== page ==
Book Review - At The End of The Century by Ruth Prawer Jhabvala,

Ruth Prawer Jhabvala, who died in 2013, was a prolific writer of novels, short stories and screenplays. She was born in Germany in 1927, the daughter of a Jewish lawyer. Prawer Jhabvala fled to England with her parents and brother when she was twelve. The rest of her father’s family died during the Holocaust and, devastated by this loss, he committed suicide in 1948. Prawer Jhabvala was educated in England, studying English Literature at Queen Mary College. She married Indian architect Cyrus Jhabvala in 1951 and went to live with him in Delhi. Prawer Jhabvala’s formidable talent is showcased in this posthumous selection of seventeen of her stories written between 1963 and 2013. She uses all her senses to evoke landscape, her eye is razor sharp and her ear unfailingly receptive to the nuances of her characters’ speech.

Fellow author and friend, Anita Desai, introduces the collection and hints at the pressures of life in India for a white, middle-class European. Prawer Jhabvala was openly ambivalent towards her adopted country: ‘I think of myself as strapped to a wheel that goes round and round and sometimes I’m up and sometimes I’m down.’ When her screenwriting career flourished, she moved to New York. Her stories travel across continents, as she did, and take in an array of settings from ashrams in India and the English countryside to Manhattan apartments. Her themes are timeless but the stories always reflect the period in which they are written.

In her earlier work, Prawer Jhabvala’s female characters are often eager to embrace Indian culture. The female narrator in ‘An Experience of India’ declares, ‘I wore Indian clothes right from the start… I had come to India to be in India.’ She enjoys flings with various Indian men while her long suffering husband, a foreign correspondent, looks on and gets her out of trouble when necessary. After a debilitating illness, he offers her the opportunity to recuperate in Geneva. She refuses, determined to continue her spiritual quest, despite her ailing health.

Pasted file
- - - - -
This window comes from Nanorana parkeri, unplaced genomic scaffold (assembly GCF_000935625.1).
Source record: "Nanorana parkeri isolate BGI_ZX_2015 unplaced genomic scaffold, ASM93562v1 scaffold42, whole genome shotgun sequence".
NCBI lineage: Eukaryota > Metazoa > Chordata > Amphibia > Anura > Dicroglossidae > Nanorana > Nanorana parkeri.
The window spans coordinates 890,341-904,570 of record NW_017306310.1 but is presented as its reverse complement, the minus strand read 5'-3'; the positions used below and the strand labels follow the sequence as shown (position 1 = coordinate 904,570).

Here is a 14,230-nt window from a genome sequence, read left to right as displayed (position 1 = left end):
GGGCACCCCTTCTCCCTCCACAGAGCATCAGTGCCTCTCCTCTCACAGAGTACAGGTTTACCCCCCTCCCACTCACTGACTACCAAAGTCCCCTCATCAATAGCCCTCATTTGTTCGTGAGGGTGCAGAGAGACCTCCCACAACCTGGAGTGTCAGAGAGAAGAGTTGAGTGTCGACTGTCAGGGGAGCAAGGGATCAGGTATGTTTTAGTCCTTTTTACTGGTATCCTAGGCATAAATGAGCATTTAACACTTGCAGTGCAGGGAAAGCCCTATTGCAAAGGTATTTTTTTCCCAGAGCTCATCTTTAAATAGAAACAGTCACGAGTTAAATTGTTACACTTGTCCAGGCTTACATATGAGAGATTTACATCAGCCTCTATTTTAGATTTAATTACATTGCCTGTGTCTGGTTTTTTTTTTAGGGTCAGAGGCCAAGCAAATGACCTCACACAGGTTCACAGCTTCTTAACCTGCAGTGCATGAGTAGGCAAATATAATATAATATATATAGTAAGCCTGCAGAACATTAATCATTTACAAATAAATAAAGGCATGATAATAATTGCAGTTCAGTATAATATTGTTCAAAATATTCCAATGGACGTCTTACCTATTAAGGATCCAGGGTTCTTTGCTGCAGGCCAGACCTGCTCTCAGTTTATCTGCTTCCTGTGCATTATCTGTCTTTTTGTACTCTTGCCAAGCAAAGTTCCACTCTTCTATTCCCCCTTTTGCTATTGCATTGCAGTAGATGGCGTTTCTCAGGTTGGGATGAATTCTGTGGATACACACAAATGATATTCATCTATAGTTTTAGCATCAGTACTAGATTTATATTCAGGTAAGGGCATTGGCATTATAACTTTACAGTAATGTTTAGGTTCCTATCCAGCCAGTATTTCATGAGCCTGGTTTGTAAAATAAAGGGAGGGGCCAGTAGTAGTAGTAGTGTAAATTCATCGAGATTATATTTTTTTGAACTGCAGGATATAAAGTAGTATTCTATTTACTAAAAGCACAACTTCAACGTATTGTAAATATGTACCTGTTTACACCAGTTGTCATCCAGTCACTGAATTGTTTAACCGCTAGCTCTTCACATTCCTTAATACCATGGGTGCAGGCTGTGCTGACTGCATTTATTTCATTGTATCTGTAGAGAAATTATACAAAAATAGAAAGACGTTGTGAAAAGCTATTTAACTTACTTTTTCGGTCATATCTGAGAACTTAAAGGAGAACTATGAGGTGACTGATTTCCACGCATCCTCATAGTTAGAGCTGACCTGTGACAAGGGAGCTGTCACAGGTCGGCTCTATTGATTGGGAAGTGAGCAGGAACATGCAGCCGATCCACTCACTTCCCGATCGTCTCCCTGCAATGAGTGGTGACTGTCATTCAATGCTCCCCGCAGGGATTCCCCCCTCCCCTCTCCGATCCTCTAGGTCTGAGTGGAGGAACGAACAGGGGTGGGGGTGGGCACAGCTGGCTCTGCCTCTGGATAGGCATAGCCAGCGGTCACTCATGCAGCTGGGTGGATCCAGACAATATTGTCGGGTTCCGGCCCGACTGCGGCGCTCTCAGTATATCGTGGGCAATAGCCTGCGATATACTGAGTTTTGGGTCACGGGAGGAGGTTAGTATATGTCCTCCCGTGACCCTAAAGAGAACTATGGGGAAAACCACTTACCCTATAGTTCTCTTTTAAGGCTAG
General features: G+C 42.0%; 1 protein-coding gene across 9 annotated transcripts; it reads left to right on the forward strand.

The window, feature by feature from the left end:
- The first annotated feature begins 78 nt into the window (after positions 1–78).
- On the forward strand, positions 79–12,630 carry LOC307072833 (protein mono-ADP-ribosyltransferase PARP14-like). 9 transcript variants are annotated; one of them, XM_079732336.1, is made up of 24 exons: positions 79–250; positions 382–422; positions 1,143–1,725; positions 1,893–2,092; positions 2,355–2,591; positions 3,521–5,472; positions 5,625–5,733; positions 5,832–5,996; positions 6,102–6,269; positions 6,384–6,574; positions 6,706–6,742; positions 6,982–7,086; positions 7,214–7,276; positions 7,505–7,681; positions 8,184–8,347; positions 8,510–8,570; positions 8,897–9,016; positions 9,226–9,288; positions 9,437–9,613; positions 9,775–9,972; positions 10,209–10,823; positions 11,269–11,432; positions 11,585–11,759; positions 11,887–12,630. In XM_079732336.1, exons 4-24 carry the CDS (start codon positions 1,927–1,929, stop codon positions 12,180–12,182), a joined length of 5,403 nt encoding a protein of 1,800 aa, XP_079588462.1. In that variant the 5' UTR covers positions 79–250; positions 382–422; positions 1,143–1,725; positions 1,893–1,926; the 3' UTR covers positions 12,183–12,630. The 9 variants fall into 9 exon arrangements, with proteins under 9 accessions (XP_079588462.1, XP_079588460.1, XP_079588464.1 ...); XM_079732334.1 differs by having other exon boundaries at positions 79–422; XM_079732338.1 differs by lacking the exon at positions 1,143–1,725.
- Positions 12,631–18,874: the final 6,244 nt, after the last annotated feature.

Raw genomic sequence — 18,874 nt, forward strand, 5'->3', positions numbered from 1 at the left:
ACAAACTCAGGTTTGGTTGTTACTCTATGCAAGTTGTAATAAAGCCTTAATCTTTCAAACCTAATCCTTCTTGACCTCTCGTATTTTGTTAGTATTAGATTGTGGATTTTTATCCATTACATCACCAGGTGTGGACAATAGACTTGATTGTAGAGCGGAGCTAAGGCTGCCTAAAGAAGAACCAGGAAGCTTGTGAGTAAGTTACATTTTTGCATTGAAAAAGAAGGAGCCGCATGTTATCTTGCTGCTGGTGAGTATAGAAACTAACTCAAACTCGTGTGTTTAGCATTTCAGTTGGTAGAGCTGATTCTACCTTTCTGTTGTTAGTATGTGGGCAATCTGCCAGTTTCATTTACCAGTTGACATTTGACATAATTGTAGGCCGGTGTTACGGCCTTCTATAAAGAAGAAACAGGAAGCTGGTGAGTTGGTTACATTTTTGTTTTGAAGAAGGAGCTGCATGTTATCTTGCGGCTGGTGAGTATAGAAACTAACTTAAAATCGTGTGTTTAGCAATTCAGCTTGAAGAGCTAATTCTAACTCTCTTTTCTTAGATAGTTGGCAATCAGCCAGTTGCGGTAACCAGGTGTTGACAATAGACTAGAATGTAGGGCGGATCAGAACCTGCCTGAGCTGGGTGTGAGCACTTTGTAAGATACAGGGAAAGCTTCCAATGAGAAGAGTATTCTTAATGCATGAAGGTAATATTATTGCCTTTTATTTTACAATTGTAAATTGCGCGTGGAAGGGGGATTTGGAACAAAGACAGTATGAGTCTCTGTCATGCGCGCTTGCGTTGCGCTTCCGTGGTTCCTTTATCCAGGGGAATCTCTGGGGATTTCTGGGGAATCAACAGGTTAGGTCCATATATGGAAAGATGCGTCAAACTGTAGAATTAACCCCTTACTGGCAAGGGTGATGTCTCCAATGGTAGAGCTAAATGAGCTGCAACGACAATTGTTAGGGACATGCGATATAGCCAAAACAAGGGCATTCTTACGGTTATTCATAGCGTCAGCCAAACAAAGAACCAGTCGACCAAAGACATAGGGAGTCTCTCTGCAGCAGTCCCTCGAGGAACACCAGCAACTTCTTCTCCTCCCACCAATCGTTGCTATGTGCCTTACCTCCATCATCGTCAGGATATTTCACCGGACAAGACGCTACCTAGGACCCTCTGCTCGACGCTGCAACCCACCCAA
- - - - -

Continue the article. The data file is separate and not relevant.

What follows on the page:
In ‘Ménage’ the female narrator writes in order to make sense of her life: ‘[I] have published several novels and collections of stories. These are mostly about the relations between men and women, which appears to have been the subject that has impressed itself most deeply on my heart and mind.’ This aptly echoes Prawer Jhabvala’s own preoccupations. She repeatedly describes broken relationships, lives filled with regret, unrequited love or loss with beautiful precision. Her emotional acuity is surprising given that her own marriage appears to have been a happy one.

Extra marital affairs abound in her stories. In ‘Two Muses’ and ‘Ménage’ male egos are massaged by two or more women. In the first, Lilo and Netta, refugees from Hitler’s Germany, spend a lifetime in prosperous Hampstead and St John’s Wood looking after the needs of writer Max Nord, who is widely considered a genius. In ‘Ménage’ the women, also German refugees, are related. Set in New York, Yakuv, an Eastern European concert pianist runs rings around Leonora, her husband Rudy and sister Kitty. The sisters are in awe of his talent, allowing him to dictate how they are to live and how best to serve him. Sadly, history repeats itself with Leonora’s daughter who, in turn, finds herself in thrall to Yakuv.

There are other sibling betrayals. ‘Pagans’ is set between New York and LA. Brigitte has casually slept with her sister’s brash, wealthy husband for years and yet she feels little guilt; ‘she doesn’t even like Marshall.’ Somehow, in LA, ‘it was inconceivable that, with such fullness available, anyone could be troubled about anything – apartments, desires, attachments, anything.’ Lust, the longing for spiritual enlightenment and emotional fulfilment are common themes in this selection and are often confused by Prawer Jhabvala’s characters. ‘The Widow’ describes a woman’s yearning to mother her tenant’s son — this turns into a dangerous sexual obsession. In ‘A Spiritual Call’ Daphne turns her back on a safe life in England and ‘a quite interesting job with a secretarial agency’, to follow a shady guru. She suspects that there is another side to Swamiji but is blinded by her desire for ‘spiritual regeneration’. n ‘Desecration’ Sofia chooses the physical over the cerebral and betrays her loving but controlling husband with devastating consequences.

Prawer Jhabvala won two Oscars for Best Adapted Screenplay for her collaboration with James Ivory and Ismail Merchant on Howards End and A Room With A View. There is a cinematic quality to her stories, in the contrast between light and shade. In ‘Miss Sahib’, Miss Tuhy finds life in England drab in comparison to her former life as a teacher at a girl’s school in India: ‘Everything was too dim, too cold. There was no sun, the grass was not green, the flowers not bright enough, and the rain that continually drizzled from a wash-rag sky was a poor substitute for the silver rivers that had come rushing in torrents out of immense, dark blue monsoon clouds.’ Miss Tuhy returns to India but can only afford to live in drab, dirty accommodation and the colour comes from her neighbours whose passion she admires.

Beautifully crafted, Prawer Jhabvala’s stories are multi-layered and full of intensity. She inhabits her characters in such a way that we know what they are feeling and can anticipate their actions before they do. Frequently an outward calm conceals inner turmoil. This collection is proof, if any were needed, of Prawer Jhabvala’s enduring and remarkable talent.

Originally published by Wasafiri